CNR – Thousand Islands Railway

Here’s another in an occasional series of ideas for achievable layouts – especially in the larger scales, such as S.

The Thousand Islands Railway ran a few miles from a junction with the Canadian National’s MontrĂ©al-Toronto mainline, south to the town of Gananoque* in eastern Ontario. Along the way it crossed the Gananoque River a few times, and terminated on the north shore of the St. Lawrence River.

There are some terrific photos of the line, plus a capsule history, on the Old Time Trains website. (Click on the photo below to visit.)
TIR 500 link to Old Time Trains photo TIR500_zps7337dab3.jpg

Of particular note is the motive power used on the line. It had to be small, so unique steam and diesel locomotives were deployed – including TIR 500, the diminutive centrecab most commonly associated with the line.

In the 1930s, the line ran seven round trips daily (four on Sunday) between town and junction. The schedule then started a slow decline from that peak, but passenger trains still ran until 1962.

There’s an excellent – but sadly out of print – 120-page book about transport in Gananoque by Douglas NW Smith:
TIR Book photo TIW-Book_zps1e320f3a.jpg

This contains a wealth of information about the railway, including several track maps and information about passenger service and freight customers. For example, a 1947 map of the Gananoque terminal shows a nine-switch track arrangement, serving a coal/wood yard, a second coal dealer, a number company, a mill, the Cow and Gate dairy, a two-stall engine house, a passenger station and adjacent freight/express building. The terminal is laid out along the waterfront, including a ferry ticket booth and wharf. Another map – from 1927 – shows more of the trackage through the town, providing the modeller with plenty of material to get started.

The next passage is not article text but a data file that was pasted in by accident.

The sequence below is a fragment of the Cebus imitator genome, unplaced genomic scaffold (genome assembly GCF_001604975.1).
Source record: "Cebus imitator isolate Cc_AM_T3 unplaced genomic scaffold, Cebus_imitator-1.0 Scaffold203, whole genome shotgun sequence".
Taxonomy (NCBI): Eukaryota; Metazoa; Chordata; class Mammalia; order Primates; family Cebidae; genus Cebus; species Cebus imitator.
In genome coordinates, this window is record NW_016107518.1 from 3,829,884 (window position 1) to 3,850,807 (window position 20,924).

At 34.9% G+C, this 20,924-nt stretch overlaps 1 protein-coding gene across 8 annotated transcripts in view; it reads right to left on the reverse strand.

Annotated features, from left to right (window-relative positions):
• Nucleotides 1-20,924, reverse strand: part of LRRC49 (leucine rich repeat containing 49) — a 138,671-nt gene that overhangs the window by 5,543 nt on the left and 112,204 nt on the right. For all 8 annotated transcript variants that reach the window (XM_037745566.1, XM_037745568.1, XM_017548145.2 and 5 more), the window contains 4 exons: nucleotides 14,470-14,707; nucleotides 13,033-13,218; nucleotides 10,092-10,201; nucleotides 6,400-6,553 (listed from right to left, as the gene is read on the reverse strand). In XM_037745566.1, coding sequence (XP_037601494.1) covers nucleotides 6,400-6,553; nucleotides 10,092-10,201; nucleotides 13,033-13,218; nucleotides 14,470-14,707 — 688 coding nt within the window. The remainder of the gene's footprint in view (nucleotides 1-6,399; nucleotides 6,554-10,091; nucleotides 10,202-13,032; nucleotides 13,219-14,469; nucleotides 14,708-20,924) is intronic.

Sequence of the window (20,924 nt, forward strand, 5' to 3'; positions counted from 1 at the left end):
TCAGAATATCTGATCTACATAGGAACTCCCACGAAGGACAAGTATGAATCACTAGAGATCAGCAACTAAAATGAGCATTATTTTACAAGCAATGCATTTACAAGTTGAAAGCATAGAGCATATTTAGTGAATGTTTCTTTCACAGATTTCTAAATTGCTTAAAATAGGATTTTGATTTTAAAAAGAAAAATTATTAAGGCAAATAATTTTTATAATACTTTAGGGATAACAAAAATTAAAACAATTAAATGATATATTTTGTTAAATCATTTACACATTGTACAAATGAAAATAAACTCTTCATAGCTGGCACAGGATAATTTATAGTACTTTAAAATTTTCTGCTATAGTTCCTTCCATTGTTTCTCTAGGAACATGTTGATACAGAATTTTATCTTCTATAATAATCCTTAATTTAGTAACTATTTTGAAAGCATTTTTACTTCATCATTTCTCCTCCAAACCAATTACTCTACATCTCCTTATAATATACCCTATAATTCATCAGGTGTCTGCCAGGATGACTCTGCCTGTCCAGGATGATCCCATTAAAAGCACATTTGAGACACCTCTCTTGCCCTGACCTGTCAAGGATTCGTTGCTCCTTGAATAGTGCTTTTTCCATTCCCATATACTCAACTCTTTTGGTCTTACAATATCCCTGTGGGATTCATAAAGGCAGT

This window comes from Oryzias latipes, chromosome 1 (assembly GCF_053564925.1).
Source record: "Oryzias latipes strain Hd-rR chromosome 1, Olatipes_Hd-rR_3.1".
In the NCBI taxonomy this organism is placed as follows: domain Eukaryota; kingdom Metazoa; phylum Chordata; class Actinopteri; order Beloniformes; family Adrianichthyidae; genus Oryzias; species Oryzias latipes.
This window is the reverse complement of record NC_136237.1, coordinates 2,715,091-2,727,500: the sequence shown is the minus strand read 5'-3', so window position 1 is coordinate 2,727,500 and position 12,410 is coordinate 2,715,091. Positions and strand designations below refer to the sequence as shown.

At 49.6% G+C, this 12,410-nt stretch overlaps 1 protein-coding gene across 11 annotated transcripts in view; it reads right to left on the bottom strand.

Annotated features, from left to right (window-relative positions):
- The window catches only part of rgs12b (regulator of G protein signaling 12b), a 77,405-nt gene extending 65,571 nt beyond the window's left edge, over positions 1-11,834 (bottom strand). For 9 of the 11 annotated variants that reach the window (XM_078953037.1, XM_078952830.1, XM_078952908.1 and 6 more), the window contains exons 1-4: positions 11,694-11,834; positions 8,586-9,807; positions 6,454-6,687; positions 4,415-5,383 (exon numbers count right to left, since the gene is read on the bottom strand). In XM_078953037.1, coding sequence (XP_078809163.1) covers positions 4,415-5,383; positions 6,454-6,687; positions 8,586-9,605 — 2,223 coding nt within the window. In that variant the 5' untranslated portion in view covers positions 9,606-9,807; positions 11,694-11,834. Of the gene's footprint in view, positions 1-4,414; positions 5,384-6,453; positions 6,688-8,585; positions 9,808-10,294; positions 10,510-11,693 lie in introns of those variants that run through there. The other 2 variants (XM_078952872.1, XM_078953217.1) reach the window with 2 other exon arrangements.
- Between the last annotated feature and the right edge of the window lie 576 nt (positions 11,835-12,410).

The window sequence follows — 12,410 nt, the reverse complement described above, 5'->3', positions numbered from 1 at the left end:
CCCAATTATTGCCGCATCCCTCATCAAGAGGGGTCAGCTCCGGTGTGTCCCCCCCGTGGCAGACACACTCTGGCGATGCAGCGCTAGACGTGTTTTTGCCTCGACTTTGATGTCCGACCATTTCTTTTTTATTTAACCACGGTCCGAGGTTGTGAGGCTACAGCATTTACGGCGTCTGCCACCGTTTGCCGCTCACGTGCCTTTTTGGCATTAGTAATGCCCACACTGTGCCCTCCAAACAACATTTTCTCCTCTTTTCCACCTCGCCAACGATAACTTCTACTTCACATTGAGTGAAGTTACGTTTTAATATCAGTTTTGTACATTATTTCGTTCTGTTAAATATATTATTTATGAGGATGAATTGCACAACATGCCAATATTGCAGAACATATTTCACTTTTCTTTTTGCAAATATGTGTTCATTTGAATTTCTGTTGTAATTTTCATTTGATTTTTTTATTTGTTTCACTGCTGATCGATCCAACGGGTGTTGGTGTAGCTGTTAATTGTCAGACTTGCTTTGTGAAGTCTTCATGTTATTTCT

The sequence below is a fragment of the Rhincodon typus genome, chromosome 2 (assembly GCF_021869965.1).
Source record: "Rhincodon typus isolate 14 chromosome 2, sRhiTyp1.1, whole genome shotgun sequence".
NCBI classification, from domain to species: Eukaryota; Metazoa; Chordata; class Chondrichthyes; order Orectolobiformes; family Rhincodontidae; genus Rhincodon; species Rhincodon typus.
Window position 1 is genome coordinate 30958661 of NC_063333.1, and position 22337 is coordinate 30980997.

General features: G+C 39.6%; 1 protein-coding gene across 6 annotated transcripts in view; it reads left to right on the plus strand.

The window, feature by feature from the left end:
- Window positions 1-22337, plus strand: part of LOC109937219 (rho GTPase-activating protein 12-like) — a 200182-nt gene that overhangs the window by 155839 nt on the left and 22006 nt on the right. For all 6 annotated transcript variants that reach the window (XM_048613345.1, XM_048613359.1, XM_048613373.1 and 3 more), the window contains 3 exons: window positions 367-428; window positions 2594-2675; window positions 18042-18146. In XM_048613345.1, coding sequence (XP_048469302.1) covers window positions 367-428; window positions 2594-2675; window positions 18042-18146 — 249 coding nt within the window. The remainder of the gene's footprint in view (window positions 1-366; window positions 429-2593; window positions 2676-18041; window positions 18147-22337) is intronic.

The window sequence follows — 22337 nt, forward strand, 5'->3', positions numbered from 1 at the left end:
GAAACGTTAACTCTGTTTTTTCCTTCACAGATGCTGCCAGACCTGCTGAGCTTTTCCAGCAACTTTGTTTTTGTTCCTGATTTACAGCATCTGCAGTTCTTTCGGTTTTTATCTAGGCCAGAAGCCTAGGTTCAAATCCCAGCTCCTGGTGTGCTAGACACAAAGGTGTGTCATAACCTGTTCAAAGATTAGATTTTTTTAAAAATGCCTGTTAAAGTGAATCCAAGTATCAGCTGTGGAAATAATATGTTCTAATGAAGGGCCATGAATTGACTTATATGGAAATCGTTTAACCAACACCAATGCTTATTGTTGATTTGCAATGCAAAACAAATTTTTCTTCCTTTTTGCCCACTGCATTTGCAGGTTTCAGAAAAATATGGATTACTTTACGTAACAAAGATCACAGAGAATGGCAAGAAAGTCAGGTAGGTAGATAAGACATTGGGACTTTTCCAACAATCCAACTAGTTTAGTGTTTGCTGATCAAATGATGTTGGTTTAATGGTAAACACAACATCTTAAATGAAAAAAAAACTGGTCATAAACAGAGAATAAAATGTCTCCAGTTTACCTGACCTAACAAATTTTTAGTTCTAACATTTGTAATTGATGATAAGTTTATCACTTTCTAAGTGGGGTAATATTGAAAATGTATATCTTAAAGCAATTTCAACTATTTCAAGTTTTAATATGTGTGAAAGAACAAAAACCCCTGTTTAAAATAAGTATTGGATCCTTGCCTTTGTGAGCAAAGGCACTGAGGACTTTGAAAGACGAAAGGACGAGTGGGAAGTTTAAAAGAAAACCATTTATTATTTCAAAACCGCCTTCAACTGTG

(Google Books has it catalogued, and copies occasionally turn up on eBay or via ABEbooks. Well worth adding to one’s collection, in my opinion!)

For another – unorthodox – view of what such a layout could look like, I was searching for online images of the railway and found this discussion on a group devoted to Microsoft Train Simulator. It includes several screen shots of a route designed by Paul Charland. Here’s a nice screen grab of Gananoque Junction, while this one shows TIR 500 leading a passenger train out of the downtown terminal. Paul reports that he used Douglas Smith’s book to help get the details right – and I think he’s done a great job. (Be sure to scroll through all of the pages of this thread if you visit it.)

In S scale, the same CNR combine I use for my Port Rowan layout – once available from Andy Malette at MLW Services – would make an excellent passenger train:
CNR Combine from MLW Services Kit photo CNR-Combine-Header_zpse6af9c7c.jpg

At one time, Jackie McNeil of Gananoque offered an HO scale set of etchings for TIR 500. I have a set of his etches for a GE 25 Ton end-cab loco in S scale, but I’m not sure if he ever offered the TIR 500 in 1:64. Regardless, Jackie wrote an article about building his HO scale model, which appeared in the May 1997 issue of Model Railroader magazine. This article includes etching templates for those wishing to create their own model, in any scale. Of course, one could substitute any small locomotive such as a GE 44 Tonner from Dan Navarre at River Raisin Models, a GE 44 Tonner or 70 Tonner from Jim King at Smoky Mountain Model Works.

Operation would be similar to what I’m doing on my layout – running a single train at a time to serve the passenger and freight traffic in small-town Ontario – with the added advantage of actually having a waterfront to model!

(*According to Wikipedia, one way to remember the pronunciation is to say, “There’s the right way, the wrong way, and the Gananoque”)